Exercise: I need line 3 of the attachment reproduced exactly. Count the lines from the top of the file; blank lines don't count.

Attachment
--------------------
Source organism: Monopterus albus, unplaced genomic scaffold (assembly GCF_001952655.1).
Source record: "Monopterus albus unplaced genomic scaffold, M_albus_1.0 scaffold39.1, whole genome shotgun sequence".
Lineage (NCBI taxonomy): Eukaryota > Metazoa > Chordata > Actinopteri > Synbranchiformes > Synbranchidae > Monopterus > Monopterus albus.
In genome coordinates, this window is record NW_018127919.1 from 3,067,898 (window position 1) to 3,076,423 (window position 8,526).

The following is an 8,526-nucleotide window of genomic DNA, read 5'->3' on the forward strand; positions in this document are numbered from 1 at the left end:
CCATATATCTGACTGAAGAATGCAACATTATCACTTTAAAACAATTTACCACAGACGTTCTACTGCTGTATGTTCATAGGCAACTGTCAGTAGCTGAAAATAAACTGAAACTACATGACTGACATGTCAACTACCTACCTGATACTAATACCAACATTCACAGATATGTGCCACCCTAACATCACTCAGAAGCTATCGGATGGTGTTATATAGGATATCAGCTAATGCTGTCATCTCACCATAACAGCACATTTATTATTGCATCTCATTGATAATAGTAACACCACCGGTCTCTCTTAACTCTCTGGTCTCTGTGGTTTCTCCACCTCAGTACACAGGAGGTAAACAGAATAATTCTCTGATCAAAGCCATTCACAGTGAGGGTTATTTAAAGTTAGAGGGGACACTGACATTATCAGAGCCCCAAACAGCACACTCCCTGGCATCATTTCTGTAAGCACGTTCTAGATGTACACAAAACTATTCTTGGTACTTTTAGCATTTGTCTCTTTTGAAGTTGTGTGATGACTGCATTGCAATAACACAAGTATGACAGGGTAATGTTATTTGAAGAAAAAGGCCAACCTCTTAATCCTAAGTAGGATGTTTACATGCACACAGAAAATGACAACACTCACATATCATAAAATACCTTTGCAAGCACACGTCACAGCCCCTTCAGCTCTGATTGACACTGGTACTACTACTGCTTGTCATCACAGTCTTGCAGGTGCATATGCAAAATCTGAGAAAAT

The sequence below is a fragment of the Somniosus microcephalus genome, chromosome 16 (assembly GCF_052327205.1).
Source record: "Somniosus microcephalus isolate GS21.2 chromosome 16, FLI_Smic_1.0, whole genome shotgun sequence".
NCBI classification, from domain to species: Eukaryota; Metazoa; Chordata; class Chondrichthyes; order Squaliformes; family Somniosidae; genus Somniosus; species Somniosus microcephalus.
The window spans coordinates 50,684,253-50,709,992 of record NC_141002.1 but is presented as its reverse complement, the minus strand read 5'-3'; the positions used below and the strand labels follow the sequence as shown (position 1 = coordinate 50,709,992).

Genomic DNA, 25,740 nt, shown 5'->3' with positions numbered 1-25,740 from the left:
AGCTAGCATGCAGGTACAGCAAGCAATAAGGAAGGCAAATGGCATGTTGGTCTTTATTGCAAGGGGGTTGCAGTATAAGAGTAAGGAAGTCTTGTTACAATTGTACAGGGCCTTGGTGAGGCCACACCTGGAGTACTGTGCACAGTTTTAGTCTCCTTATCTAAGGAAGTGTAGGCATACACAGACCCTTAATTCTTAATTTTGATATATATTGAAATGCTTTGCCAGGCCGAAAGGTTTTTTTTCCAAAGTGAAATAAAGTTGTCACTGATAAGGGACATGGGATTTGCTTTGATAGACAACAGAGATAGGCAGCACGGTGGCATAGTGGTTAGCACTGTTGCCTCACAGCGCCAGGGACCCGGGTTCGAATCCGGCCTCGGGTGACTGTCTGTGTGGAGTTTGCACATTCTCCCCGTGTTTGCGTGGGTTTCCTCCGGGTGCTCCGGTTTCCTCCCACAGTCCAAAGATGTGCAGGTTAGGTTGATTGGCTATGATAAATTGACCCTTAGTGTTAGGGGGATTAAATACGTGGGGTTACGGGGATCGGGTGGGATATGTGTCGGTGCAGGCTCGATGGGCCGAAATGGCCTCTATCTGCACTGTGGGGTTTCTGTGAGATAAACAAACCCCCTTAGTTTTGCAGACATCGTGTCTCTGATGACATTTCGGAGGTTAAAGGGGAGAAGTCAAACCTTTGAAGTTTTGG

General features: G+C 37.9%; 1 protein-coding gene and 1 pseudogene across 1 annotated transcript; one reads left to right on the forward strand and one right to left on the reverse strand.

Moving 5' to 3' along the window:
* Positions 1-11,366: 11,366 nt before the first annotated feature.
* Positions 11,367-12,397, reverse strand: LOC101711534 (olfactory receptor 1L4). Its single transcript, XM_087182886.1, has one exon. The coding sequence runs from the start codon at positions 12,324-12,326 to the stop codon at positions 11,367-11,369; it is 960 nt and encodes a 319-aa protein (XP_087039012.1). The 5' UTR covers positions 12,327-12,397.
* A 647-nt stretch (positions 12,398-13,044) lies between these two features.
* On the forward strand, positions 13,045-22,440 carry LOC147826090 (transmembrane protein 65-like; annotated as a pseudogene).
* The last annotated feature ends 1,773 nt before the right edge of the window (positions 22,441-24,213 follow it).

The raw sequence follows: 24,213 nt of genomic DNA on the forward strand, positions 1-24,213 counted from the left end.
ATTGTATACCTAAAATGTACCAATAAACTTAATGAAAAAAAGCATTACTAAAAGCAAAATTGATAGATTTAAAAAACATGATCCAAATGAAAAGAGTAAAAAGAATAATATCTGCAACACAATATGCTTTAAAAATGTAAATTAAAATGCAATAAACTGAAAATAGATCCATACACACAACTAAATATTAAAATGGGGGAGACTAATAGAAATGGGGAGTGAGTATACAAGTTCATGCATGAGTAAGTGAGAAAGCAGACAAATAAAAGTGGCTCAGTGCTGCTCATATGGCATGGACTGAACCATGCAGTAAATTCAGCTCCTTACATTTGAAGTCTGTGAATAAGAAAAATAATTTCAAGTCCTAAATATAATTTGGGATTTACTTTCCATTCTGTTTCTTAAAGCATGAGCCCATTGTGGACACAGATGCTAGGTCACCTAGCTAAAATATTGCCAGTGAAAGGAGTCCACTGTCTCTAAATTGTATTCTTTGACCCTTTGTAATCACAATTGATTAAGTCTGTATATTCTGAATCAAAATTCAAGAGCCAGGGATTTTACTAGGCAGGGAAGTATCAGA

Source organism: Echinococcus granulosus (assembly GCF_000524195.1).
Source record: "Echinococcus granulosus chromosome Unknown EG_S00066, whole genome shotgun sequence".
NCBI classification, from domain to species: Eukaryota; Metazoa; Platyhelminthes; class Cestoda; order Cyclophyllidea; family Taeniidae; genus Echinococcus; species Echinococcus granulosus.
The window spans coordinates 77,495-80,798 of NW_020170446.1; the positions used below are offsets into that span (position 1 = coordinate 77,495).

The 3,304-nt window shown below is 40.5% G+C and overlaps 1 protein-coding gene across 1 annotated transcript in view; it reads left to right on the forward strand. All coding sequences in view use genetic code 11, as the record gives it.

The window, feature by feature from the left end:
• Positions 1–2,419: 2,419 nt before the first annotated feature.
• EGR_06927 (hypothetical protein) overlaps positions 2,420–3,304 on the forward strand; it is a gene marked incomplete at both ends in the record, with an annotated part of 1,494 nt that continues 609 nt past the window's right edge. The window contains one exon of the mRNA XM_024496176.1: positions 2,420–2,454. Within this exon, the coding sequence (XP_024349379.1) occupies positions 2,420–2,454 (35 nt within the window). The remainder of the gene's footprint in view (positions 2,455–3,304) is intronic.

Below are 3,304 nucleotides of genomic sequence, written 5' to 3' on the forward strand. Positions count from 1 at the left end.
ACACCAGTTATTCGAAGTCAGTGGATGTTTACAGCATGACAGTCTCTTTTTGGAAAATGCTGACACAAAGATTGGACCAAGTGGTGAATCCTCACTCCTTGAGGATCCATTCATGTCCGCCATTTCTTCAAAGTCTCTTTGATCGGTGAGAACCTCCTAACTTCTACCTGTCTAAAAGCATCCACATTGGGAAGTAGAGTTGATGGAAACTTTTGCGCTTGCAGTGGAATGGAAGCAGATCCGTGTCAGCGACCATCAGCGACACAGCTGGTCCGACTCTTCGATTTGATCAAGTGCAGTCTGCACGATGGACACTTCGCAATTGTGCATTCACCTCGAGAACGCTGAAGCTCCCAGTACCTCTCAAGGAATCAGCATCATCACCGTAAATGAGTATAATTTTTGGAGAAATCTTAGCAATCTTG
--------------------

Lineage (NCBI taxonomy): Eukaryota > Metazoa > Chordata > Actinopteri > Synbranchiformes > Synbranchidae > Monopterus > Monopterus albus.